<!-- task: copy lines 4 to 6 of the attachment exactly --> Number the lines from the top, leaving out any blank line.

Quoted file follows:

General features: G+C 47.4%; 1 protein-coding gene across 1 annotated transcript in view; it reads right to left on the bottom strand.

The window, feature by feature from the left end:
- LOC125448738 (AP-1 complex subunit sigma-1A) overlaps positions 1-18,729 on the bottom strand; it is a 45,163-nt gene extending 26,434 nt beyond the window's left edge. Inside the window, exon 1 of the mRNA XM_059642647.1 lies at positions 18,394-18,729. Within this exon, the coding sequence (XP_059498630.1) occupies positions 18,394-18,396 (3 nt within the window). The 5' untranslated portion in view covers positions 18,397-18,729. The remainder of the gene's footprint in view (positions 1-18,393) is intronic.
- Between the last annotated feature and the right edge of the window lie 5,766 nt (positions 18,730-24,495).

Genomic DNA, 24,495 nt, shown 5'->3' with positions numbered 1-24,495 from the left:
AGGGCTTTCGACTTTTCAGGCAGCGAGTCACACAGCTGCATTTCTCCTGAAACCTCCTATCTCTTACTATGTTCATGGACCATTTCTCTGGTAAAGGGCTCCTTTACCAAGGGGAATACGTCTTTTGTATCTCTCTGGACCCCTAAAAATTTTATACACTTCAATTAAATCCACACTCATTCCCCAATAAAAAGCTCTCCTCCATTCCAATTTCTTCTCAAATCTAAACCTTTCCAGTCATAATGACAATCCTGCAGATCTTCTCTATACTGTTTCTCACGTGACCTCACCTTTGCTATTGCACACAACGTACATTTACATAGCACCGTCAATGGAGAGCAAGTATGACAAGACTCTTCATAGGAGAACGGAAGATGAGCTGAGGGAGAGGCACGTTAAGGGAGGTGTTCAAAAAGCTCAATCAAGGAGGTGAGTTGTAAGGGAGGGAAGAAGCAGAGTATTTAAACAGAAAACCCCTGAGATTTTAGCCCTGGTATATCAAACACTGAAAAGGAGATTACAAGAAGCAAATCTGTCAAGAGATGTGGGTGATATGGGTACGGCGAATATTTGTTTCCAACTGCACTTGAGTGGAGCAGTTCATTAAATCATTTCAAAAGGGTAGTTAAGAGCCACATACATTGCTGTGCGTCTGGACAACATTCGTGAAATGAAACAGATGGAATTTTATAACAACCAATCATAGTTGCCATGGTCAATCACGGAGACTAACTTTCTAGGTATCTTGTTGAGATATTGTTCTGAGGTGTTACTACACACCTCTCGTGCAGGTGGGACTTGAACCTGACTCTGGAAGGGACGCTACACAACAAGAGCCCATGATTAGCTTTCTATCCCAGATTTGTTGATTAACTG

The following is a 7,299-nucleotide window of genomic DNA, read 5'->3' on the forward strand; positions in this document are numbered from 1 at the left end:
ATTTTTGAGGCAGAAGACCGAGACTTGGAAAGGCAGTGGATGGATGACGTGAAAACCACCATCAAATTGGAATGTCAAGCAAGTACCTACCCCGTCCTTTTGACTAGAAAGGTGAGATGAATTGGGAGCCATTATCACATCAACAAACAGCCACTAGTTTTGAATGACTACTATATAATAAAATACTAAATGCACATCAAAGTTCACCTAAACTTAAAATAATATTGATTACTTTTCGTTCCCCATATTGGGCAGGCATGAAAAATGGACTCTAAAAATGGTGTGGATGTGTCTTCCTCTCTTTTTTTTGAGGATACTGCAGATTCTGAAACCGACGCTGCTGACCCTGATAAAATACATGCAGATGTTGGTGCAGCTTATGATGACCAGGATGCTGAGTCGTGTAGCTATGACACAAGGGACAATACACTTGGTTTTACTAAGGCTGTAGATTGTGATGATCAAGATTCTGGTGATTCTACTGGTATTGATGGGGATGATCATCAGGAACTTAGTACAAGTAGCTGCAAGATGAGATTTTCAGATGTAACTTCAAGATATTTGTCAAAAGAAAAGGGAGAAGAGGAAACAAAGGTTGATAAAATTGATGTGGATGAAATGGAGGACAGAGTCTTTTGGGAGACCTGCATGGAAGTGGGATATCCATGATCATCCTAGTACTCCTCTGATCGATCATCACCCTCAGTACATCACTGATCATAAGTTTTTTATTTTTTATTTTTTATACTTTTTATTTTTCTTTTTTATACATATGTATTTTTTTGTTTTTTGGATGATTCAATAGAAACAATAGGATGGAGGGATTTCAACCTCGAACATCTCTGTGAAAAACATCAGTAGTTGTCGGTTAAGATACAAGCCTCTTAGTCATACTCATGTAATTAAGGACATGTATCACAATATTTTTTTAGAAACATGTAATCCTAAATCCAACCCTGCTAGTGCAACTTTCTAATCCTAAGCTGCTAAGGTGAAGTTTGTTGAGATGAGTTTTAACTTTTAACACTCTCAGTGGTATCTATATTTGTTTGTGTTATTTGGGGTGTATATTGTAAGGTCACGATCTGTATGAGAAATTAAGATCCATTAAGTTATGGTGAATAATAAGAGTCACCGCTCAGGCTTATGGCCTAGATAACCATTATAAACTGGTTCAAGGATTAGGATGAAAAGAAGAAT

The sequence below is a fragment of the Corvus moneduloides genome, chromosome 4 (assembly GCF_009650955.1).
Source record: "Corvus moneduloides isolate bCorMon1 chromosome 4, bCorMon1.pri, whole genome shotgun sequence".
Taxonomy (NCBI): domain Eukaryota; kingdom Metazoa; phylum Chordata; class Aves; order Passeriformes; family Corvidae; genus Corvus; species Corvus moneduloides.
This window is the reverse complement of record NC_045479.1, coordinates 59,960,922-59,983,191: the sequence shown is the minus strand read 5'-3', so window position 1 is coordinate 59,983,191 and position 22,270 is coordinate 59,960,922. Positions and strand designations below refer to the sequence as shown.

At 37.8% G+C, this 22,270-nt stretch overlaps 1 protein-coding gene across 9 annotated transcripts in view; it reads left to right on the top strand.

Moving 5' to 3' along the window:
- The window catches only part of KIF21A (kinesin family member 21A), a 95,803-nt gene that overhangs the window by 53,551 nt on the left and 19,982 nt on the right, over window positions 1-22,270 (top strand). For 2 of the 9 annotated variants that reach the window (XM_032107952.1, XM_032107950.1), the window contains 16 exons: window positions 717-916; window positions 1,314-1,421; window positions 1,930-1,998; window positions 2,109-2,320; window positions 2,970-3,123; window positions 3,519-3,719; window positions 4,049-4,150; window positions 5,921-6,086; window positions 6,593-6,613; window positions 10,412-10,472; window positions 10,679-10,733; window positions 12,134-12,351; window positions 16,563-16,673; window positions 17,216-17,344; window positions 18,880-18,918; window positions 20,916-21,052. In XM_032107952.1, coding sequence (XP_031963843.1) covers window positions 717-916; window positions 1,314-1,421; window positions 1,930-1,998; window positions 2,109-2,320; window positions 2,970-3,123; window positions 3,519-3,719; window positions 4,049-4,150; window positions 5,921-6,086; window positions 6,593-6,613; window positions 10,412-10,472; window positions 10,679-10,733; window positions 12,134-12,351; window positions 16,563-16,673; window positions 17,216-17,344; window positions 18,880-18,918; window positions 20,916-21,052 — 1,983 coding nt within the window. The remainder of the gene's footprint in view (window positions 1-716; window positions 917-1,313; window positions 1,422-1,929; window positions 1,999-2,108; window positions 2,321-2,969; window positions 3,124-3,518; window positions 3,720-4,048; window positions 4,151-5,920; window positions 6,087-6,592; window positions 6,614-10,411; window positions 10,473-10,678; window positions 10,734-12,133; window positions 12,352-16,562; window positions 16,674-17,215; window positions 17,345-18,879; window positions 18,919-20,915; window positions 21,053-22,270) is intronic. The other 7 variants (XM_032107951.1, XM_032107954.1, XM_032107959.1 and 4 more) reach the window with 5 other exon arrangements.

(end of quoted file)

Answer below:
- Between the last annotated feature and the right edge of the window lie 5,766 nt (positions 18,730-24,495).

Genomic DNA, 24,495 nt, shown 5'->3' with positions numbered 1-24,495 from the left:
AGGGCTTTCGACTTTTCAGGCAGCGAGTCACACAGCTGCATTTCTCCTGAAACCTCCTATCTCTTACTATGTTCATGGACCATTTCTCTGGTAAAGGGCTCCTTTACCAAGGGGAATACGTCTTTTGTATCTCTCTGGACCCCTAAAAATTTTATACACTTCAATTAAATCCACACTCATTCCCCAATAAAAAGCTCTCCTCCATTCCAATTTCTTCTCAAATCTAAACCTTTCCAGTCATAATGACAATCCTGCAGATCTTCTCTATACTGTTTCTCACGTGACCTCACCTTTGCTATTGCACACAACGTACATTTACATAGCACCGTCAATGGAGAGCAAGTATGACAAGACTCTTCATAGGAGAACGGAAGATGAGCTGAGGGAGAGGCACGTTAAGGGAGGTGTTCAAAAAGCTCAATCAAGGAGGTGAGTTGTAAGGGAGGGAAGAAGCAGAGTATTTAAACAGAAAACCCCTGAGATTTTAGCCCTGGTATATCAAACACTGAAAAGGAGATTACAAGAAGCAAATCTGTCAAGAGATGTGGGTGATATGGGTACGGCGAATATTTGTTTCCAACTGCACTTGAGTGGAGCAGTTCATTAAATCATTTCAAAAGGGTAGTTAAGAGCCACATACATTGCTGTGCGTCTGGACAACATTCGTGAAATGAAACAGATGGAATTTTATAACAACCAATCATAGTTGCCATGGTCAATCACGGAGACTAACTTTCTAGGTATCTTGTTGAGATATTGTTCTGAGGTGTTACTACACACCTCTCGTGCAGGTGGGACTTGAACCTGACTCTGGAAGGGACGCTACACAACAAGAGCCCATGATTAGCTTTCTATCCCAGATTTGTTGATTAACTG